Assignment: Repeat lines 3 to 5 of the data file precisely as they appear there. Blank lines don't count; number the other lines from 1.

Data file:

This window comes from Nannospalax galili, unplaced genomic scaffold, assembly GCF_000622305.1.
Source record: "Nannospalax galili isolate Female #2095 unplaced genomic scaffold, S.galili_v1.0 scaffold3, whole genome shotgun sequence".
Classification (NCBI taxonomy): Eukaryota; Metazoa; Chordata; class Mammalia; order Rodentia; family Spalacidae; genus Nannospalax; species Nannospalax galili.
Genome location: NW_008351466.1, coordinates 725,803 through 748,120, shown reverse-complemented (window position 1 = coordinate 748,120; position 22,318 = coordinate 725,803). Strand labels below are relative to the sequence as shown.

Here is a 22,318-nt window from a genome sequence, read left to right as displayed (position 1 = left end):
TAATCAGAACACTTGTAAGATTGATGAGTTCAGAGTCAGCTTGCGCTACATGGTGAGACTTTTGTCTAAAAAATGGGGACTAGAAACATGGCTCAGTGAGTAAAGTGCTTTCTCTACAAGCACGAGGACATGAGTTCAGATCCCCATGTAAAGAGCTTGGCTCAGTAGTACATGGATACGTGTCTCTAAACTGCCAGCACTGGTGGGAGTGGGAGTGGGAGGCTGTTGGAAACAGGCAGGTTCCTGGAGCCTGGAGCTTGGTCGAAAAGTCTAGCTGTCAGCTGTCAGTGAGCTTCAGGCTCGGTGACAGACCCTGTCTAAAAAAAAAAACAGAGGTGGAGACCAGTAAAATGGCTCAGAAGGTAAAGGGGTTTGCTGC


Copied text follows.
Classification (NCBI taxonomy): Eukaryota; Metazoa; Chordata; class Mammalia; order Rodentia; family Spalacidae; genus Nannospalax; species Nannospalax galili.
Genome location: NW_008351466.1, coordinates 725,803 through 748,120, shown reverse-complemented (window position 1 = coordinate 748,120; position 22,318 = coordinate 725,803). Strand labels below are relative to the sequence as shown.

Here is a 22,318-nt window from a genome sequence, read left to right as displayed (position 1 = left end):